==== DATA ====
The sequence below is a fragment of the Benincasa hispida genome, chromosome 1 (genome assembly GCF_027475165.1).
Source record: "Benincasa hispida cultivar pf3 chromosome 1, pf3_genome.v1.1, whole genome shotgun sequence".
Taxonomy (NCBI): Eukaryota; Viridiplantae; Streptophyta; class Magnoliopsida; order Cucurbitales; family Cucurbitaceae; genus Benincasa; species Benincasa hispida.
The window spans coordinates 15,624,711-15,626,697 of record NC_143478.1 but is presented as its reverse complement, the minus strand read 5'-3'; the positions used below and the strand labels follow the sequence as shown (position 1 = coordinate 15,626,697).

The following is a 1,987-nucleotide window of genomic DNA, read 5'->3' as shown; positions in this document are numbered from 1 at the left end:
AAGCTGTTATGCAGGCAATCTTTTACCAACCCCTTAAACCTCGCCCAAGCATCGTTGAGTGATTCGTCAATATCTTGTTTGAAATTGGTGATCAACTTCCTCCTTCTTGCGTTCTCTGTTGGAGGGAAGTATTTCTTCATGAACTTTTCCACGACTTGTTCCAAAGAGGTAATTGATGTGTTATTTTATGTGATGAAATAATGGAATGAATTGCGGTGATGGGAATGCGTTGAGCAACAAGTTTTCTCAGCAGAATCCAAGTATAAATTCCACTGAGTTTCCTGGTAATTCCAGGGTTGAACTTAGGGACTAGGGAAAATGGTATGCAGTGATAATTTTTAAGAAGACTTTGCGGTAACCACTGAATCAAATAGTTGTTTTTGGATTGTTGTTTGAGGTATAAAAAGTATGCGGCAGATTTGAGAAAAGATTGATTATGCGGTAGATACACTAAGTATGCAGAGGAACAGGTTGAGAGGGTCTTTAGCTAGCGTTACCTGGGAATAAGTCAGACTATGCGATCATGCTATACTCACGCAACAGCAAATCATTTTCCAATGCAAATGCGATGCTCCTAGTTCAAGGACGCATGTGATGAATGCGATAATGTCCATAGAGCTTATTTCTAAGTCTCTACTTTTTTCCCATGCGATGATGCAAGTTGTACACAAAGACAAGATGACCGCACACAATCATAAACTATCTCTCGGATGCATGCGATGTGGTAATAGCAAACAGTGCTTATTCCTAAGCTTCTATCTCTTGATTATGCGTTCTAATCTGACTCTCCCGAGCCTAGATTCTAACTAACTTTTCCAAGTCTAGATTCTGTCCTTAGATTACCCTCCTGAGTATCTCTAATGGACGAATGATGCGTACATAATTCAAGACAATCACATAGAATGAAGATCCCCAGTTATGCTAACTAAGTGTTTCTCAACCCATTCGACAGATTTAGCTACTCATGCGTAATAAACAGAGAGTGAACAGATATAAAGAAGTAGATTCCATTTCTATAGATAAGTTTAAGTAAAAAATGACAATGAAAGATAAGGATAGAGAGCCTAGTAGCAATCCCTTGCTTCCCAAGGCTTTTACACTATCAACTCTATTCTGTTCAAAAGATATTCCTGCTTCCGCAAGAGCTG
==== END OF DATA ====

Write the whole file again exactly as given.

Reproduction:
The sequence below is a fragment of the Benincasa hispida genome, chromosome 1 (genome assembly GCF_027475165.1).
Source record: "Benincasa hispida cultivar pf3 chromosome 1, pf3_genome.v1.1, whole genome shotgun sequence".
Taxonomy (NCBI): Eukaryota; Viridiplantae; Streptophyta; class Magnoliopsida; order Cucurbitales; family Cucurbitaceae; genus Benincasa; species Benincasa hispida.
The window spans coordinates 15,624,711-15,626,697 of record NC_143478.1 but is presented as its reverse complement, the minus strand read 5'-3'; the positions used below and the strand labels follow the sequence as shown (position 1 = coordinate 15,626,697).

The following is a 1,987-nucleotide window of genomic DNA, read 5'->3' as shown; positions in this document are numbered from 1 at the left end:
AAGCTGTTATGCAGGCAATCTTTTACCAACCCCTTAAACCTCGCCCAAGCATCGTTGAGTGATTCGTCAATATCTTGTTTGAAATTGGTGATCAACTTCCTCCTTCTTGCGTTCTCTGTTGGAGGGAAGTATTTCTTCATGAACTTTTCCACGACTTGTTCCAAAGAGGTAATTGATGTGTTATTTTATGTGATGAAATAATGGAATGAATTGCGGTGATGGGAATGCGTTGAGCAACAAGTTTTCTCAGCAGAATCCAAGTATAAATTCCACTGAGTTTCCTGGTAATTCCAGGGTTGAACTTAGGGACTAGGGAAAATGGTATGCAGTGATAATTTTTAAGAAGACTTTGCGGTAACCACTGAATCAAATAGTTGTTTTTGGATTGTTGTTTGAGGTATAAAAAGTATGCGGCAGATTTGAGAAAAGATTGATTATGCGGTAGATACACTAAGTATGCAGAGGAACAGGTTGAGAGGGTCTTTAGCTAGCGTTACCTGGGAATAAGTCAGACTATGCGATCATGCTATACTCACGCAACAGCAAATCATTTTCCAATGCAAATGCGATGCTCCTAGTTCAAGGACGCATGTGATGAATGCGATAATGTCCATAGAGCTTATTTCTAAGTCTCTACTTTTTTCCCATGCGATGATGCAAGTTGTACACAAAGACAAGATGACCGCACACAATCATAAACTATCTCTCGGATGCATGCGATGTGGTAATAGCAAACAGTGCTTATTCCTAAGCTTCTATCTCTTGATTATGCGTTCTAATCTGACTCTCCCGAGCCTAGATTCTAACTAACTTTTCCAAGTCTAGATTCTGTCCTTAGATTACCCTCCTGAGTATCTCTAATGGACGAATGATGCGTACATAATTCAAGACAATCACATAGAATGAAGATCCCCAGTTATGCTAACTAAGTGTTTCTCAACCCATTCGACAGATTTAGCTACTCATGCGTAATAAACAGAGAGTGAACAGATATAAAGAAGTAGATTCCATTTCTATAGATAAGTTTAAGTAAAAAATGACAATGAAAGATAAGGATAGAGAGCCTAGTAGCAATCCCTTGCTTCCCAAGGCTTTTACACTATCAACTCTATTCTGTTCAAAAGATATTCCTGCTTCCGCAAGAGCTG